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Challenge: Hydroponics onboard Ships

Posted by Master_Eeyore 7b (My Page) on
Mon, Jan 10, 05 at 18:28

I have no experience, and am looking for opinions. I am going to sea soon, and want to have fresh herbs and greens. I am considering a hydroponic system. Knowing a ship is not stationary, and hydroponics include water, what system would you recommend? I do not have a lot of space, either.... The goal would be to provide a salad daily for one person for 3-6 months, so... how much space would I need?

Thanks for your time.
Pat


Follow-Up Postings:

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RE: Challenge: Hydroponics onboard Ships

Aeroponics would be a good idea for your voyages.

Unlike Deep water culture/bubblers, your won't have a large surface of water that can become turbulent with the changing water conditions,Plus you can use such small space as N.F.T and others would require a bit of a bench space.

you could have your nutirent solution is a container that is smaller then most systems, with a lid to keep the waves on the outside of the vessel.

The catch would be the water pump, assuming you can maintain the generator at all times, this would be low draw seeing how the pump only needs to be cycled. A few mister nozzles in your rooting chamber and you would have it.

Best bet is loose leaf lettuce , going take up a lot less space then the commercial style of whole head lettuce and you can pack them pretty close to one another.

Just my two cents to help a fellow boater :)


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RE: Challenge: Hydroponics onboard Ships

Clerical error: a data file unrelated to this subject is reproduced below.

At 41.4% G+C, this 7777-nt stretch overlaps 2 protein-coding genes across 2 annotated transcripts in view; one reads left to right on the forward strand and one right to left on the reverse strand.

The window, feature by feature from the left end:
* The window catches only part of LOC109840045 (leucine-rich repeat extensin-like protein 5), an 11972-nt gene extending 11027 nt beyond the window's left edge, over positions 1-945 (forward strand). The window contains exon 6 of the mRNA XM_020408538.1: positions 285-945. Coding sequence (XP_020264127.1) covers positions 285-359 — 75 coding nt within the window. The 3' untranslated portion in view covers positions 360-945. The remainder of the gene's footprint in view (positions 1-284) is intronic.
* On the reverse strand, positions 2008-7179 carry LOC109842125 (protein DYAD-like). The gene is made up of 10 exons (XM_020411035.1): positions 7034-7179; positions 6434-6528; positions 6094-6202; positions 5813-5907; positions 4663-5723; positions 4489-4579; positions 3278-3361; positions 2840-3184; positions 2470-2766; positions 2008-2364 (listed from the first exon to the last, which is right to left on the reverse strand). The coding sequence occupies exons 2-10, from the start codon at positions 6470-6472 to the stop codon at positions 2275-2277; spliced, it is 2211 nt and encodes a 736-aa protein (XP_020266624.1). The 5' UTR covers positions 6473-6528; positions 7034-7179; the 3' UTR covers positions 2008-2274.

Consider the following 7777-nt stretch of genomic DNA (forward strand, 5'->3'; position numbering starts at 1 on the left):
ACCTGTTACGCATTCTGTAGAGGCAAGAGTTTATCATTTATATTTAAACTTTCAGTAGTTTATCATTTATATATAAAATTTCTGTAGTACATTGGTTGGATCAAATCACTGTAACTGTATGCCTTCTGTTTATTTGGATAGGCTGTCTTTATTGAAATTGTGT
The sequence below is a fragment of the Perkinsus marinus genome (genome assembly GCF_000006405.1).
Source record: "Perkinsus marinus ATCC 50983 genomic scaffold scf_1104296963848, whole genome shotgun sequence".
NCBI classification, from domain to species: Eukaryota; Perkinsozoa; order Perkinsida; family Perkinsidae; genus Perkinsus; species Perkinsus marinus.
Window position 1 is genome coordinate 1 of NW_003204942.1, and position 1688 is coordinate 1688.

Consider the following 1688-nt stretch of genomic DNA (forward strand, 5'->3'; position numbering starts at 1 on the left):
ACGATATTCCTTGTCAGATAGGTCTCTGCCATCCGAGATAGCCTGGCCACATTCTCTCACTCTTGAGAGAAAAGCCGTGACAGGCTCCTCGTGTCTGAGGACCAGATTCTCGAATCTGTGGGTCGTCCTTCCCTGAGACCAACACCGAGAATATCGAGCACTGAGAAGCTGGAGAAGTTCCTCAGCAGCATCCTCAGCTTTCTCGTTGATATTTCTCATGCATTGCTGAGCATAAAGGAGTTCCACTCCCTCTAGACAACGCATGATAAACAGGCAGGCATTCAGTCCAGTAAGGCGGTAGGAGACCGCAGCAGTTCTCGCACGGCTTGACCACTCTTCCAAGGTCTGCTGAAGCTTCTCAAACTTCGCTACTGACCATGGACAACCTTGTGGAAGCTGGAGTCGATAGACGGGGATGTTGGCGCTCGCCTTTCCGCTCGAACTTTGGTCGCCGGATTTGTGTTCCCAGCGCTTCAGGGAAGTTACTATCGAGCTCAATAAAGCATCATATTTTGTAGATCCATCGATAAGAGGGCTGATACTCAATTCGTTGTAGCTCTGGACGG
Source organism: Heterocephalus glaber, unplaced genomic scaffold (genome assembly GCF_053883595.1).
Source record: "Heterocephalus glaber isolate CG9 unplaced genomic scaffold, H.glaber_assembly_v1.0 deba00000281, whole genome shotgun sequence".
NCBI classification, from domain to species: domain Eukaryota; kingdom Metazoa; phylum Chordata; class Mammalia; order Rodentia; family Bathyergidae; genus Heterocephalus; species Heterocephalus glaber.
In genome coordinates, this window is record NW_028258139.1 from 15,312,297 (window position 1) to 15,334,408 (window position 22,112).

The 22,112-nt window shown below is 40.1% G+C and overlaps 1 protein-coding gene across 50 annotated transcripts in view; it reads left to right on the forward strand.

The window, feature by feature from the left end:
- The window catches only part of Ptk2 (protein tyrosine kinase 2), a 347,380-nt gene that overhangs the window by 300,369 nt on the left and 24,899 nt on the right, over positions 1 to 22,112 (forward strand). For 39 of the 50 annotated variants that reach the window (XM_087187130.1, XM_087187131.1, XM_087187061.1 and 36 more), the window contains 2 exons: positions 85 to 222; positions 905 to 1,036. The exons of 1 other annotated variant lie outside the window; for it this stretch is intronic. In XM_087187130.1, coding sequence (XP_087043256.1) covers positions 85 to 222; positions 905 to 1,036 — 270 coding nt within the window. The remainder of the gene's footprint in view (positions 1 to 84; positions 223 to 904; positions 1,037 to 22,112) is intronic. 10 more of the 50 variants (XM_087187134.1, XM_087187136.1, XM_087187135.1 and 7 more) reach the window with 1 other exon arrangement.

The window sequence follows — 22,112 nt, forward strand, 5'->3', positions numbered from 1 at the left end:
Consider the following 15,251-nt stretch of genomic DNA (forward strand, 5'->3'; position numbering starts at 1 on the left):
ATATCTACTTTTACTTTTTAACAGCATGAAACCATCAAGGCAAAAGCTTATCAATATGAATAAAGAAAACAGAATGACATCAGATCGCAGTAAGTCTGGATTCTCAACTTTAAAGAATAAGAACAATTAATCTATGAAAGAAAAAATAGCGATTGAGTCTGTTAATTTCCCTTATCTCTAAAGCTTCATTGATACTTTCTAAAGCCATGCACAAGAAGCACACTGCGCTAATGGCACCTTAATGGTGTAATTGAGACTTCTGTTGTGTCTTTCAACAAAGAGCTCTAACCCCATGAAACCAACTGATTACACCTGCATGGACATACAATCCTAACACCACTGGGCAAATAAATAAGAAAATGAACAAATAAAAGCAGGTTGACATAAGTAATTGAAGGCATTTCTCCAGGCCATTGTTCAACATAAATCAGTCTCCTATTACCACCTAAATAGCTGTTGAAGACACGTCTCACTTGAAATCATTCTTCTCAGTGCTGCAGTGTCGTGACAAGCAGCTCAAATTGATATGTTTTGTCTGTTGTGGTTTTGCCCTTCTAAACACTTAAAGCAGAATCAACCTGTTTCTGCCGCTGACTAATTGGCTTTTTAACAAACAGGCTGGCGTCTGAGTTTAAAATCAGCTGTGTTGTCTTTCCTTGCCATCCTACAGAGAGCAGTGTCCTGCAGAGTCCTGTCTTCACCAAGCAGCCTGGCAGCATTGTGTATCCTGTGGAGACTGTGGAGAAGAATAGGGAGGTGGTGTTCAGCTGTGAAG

Fourteen square feet.

I grew mesclun greens commercially in perlite beds. The seeds were broadcast densely (3-4/sq. inch). Yields averaged about 1/3#/sq ft. per harvest (ranging from 1/4-1/2 # depending on the variety), with subsequent harvests after 2 weeks.

2 oz. is an OK salad size, so let's say each sq. ft. yields 2 2.5 oz. salads. You would need 7 square feet of production of harvestable product, harvest half of the bed one week, the other half the next.

You will get 2-3 harvests out of a seeding, then it is time to tear out and start over. So the timetable is like this

Weeks 1-3 - intial seeding and growout
Weeks - 4-9 - harvest alternate weeks
Week 6-8 - seed and grow out replacement crop in order to ensure continuous availability.

You might give serious thought to growing microgreens instead. You can produce 12 oz. of tiny greens in a space 12" x 21" in 8-10 days. If you want slightly bigger greens, seed the trays more sparsely and allow them to grow for 14 days. You start each crop from scratch, so you use a lot of seed, but it is highly nutritious.


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RE: Challenge: Hydroponics onboard Ships

You might want to get ahold of a paperback called "Sailing the Farm." I know it is on my bookshelf, but I couldn't find it on a quick look, so I don't have the author for you. He has lots of ideas for food growing, along with assorted tips for getting along in general. The book is kind of dated as far as info about ports, security, pick-up jobs, bartering, and fuel, but his experience in on-board food growing is timeless.